Sunday, February 17, 2008

Yesterday, Today and Tomorrow

At least theoretically we all know that the world we live in is so large that the entire world is not in one "time zone" or even on the same calendar page. Thanks to the technology of instant communication we've all gone into that future posited by the science fiction writers: we travel through the dimensions of time and space, going forward and backwards at will.

But have you ever stopped to think about what it means to be talking to someone for whom it is tomorrow in the morning when it is still today in the evening where you are? How about the reverse? Speaking to someone for whom it is still yesterday while you are clearly in today already? It's strange to think that things can still be happening or yet to happen on a day that no longer exists for you.

With family and friends all over the globe, keeping in touch is as easy as picking up a phone or clicking with a computer mouse. We hear their voices or read their messages and we "know" that we are somehow present together. But I'm talking from your yesterday, and you are talking from my tomorrow.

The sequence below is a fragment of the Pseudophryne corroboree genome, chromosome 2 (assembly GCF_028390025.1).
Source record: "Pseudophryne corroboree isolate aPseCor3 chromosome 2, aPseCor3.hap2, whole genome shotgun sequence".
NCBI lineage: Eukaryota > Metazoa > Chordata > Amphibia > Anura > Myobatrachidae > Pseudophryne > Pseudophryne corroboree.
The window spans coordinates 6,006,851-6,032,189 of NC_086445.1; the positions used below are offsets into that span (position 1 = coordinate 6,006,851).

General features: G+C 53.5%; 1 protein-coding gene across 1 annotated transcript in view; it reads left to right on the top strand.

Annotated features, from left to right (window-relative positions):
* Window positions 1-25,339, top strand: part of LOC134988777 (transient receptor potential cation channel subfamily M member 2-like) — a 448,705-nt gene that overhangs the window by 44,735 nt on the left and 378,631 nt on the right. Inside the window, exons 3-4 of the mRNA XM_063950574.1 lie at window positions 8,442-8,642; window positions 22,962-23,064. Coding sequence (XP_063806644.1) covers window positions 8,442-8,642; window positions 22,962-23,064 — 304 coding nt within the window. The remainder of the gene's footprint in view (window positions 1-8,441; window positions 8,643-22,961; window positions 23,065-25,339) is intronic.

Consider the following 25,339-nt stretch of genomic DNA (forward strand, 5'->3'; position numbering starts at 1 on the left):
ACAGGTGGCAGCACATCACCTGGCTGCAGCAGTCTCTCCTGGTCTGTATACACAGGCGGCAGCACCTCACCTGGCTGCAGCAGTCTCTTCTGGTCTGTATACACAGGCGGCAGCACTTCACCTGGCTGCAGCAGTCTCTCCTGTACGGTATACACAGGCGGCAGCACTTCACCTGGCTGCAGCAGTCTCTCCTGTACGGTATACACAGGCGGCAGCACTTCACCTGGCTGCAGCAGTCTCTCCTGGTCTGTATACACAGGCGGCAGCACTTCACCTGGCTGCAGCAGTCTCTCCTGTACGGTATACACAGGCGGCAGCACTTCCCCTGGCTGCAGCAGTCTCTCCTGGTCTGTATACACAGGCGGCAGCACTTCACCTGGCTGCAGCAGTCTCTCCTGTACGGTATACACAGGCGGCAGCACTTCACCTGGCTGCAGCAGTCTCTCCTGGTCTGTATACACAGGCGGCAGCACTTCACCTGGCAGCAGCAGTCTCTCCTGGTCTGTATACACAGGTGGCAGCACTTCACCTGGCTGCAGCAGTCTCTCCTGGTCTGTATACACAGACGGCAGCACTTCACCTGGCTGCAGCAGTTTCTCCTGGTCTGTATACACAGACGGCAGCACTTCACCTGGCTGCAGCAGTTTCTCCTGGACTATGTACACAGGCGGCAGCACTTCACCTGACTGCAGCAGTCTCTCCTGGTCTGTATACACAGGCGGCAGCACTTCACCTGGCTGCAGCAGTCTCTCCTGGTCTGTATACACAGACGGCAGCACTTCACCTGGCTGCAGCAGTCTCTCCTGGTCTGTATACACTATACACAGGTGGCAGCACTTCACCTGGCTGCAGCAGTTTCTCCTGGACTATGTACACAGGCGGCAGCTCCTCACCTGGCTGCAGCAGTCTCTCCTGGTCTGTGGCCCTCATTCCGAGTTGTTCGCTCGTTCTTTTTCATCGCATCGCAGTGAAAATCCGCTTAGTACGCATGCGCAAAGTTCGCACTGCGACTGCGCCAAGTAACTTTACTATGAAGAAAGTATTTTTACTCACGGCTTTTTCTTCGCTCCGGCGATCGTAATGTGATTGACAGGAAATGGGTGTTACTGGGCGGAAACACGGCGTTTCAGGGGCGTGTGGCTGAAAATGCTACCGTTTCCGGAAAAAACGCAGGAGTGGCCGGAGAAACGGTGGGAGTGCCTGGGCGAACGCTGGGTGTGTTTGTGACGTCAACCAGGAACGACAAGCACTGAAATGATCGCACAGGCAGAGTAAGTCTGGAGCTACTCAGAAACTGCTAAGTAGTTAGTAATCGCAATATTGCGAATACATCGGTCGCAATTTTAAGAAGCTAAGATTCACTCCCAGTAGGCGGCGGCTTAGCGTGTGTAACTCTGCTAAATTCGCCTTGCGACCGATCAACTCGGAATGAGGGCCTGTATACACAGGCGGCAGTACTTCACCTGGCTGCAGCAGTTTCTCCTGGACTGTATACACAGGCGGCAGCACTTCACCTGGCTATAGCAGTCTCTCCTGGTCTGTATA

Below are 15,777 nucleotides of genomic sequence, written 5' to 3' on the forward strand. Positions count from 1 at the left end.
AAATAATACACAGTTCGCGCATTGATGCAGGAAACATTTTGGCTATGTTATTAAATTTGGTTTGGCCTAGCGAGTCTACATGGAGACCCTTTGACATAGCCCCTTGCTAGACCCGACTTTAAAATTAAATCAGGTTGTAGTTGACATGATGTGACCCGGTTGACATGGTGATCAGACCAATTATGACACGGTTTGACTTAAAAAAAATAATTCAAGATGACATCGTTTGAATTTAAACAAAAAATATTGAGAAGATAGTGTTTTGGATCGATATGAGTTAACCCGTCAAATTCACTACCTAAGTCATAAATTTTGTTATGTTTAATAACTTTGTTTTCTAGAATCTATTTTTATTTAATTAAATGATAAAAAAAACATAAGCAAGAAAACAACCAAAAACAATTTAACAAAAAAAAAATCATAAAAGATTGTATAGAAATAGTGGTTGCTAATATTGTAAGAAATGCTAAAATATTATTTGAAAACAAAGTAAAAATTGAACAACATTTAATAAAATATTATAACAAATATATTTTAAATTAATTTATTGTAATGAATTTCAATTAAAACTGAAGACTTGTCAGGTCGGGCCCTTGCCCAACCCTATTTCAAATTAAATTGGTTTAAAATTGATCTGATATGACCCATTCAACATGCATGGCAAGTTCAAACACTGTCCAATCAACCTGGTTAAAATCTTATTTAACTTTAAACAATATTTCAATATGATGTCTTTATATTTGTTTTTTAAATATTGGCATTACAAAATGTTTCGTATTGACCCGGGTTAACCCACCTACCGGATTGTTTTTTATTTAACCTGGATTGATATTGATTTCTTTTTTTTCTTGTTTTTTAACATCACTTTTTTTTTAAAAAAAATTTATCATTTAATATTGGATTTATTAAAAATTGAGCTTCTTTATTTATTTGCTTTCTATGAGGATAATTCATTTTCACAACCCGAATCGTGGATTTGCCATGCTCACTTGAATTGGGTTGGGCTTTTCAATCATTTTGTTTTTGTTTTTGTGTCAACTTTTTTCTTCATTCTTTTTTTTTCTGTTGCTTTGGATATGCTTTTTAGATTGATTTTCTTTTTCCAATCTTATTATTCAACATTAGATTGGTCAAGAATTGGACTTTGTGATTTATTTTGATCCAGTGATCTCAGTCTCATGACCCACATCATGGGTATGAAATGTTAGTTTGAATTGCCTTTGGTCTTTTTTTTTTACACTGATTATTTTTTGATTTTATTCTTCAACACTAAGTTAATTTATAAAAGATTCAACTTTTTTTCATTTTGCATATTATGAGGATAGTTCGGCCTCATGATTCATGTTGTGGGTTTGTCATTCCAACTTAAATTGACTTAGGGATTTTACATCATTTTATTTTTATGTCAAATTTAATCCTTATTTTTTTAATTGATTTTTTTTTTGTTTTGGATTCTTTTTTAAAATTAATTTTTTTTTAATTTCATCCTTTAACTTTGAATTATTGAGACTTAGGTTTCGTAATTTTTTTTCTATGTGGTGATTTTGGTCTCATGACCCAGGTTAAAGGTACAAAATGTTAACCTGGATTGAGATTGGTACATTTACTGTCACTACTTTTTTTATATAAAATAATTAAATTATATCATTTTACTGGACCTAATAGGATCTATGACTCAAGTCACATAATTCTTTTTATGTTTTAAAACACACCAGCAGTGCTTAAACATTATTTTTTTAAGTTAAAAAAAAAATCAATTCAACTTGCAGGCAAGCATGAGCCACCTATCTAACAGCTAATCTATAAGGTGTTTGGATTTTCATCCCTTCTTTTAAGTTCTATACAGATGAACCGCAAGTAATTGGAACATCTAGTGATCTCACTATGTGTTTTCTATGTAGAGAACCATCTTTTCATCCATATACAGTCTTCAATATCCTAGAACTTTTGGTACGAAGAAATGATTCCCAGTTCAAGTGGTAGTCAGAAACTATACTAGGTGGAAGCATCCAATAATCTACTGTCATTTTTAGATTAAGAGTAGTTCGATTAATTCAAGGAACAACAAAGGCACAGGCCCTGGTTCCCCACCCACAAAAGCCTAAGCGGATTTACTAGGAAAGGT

This came to mind when I was thinking about a friend who shares my birthday, and yet she is always older than I am. She is halfway through our mutual birthday before it ever arrives for me.

We like to think that all our advancement has provided us with exact knowledge. Not so. The answer to "What time is it?" and "What day is it?" is now "That depends."

Strange wonders we are privileged to be a part of.


Anonymous said...

My brother married a girl from Australia and the wedding was there. We all came back to New york for the middle sheva brochos. Because we were flying backwards in time and because of when we left Australia we arrived back here and had the same day twice. Figuring it out we really had 8 days of sheva brochos.

Anonymous said...

Flew from London to the US and arrived here two minutes before the time we left London. Like all those flying hours didn't exist. Took a few days to get my body back used to being here.

Anonymous said...

Because of business my son was flying back and forth from Israel twice a month for most of a year. He took jet lag to a new level and had to arrange for a different schedule. He really never knew where he was and his whole sense of time was all messed up. Took his body weeks to finally adjust to being in one place.

Anonymous said...

I went with my husband on a business trip to Hong Kong and from there to Belgium, to LA and then home to NJ. I still can't figure out if I'm supposed to be eating breakfast or dinner in the morning. Forget not knowing when I'm supposed to go to sleep.